Barack Obama had a choice, and today, he cast his lot with Jackson, Sharpton, and Holder.
In one remark, he injected race and himself directly back into the story.
Obama grew up in privileged circumstances in Hawaii, after his own father abandoned him.
In another statement, he clearly sided with Martin's family and against Zimmerman's.
“I want to make sure that once again I send my thoughts and prayers, as well as Michelle’s, to the family of Trayvon Martin."
Sympathy for Martin's family is warranted, surely. But the Zimmerman family is facing death threats in the verdict's wake, including a bounty put on George's head by the New Black Panthers. Obama has nothing to say about that.
Obama went on to accept and then reject the jury's verdict. He seemed to accept it when he said "The judge conducted the trial in a professional manner. The prosecution and the defense made their arguments. The juries were properly instructed that in a -- in a case such as this, reasonable doubt was relevant, and they rendered a verdict. And once the jury’s spoken, that’s how our system works."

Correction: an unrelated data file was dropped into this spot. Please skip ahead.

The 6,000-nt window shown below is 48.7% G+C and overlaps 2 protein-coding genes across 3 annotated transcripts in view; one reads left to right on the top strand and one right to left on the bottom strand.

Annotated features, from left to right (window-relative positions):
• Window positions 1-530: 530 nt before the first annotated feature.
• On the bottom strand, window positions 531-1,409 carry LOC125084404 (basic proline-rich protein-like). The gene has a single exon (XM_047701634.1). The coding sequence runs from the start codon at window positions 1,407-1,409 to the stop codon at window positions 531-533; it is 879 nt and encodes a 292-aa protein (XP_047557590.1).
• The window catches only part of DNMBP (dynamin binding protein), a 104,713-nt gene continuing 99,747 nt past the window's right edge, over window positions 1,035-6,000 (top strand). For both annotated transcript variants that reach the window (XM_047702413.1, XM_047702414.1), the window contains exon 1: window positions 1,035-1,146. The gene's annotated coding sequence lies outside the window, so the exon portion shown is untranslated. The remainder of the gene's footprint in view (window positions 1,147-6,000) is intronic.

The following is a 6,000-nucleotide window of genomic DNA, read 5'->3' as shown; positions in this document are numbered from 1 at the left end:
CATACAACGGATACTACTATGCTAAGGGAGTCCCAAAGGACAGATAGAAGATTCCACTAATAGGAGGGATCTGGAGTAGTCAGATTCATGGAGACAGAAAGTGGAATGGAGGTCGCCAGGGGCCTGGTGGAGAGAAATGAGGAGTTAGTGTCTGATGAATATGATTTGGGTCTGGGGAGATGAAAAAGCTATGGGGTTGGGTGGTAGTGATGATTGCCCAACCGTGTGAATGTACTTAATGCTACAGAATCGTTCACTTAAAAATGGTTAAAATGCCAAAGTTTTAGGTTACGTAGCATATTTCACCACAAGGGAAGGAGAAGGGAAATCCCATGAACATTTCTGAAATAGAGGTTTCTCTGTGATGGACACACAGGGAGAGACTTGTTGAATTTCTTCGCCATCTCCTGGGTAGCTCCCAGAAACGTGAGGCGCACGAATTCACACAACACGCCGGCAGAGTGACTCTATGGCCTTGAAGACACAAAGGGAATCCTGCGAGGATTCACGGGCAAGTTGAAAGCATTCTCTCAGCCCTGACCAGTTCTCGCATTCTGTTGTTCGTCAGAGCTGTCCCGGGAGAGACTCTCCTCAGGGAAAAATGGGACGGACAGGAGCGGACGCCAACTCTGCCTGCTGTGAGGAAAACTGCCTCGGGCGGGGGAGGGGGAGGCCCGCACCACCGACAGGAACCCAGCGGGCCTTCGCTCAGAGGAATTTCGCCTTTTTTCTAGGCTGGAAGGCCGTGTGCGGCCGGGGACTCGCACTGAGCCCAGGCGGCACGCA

Actually, reasonable doubt is warranted in every criminal case. Defendants are innocent until proven guilty, not the other way around.
Obama then rejected the verdict when he said “So -- so folks understand the challenges that exist for African- American boys, but they get frustrated, I think, if they feel that there’s no context for it or -- and that context is being denied. And -- and that all contributes, I think, to a sense that if a white male teen was involved in the same kind of scenario, that, from top to bottom, both the outcome and the aftermath might have been different."
So the jury got it right, except that in another universe with different facts, they got it wrong.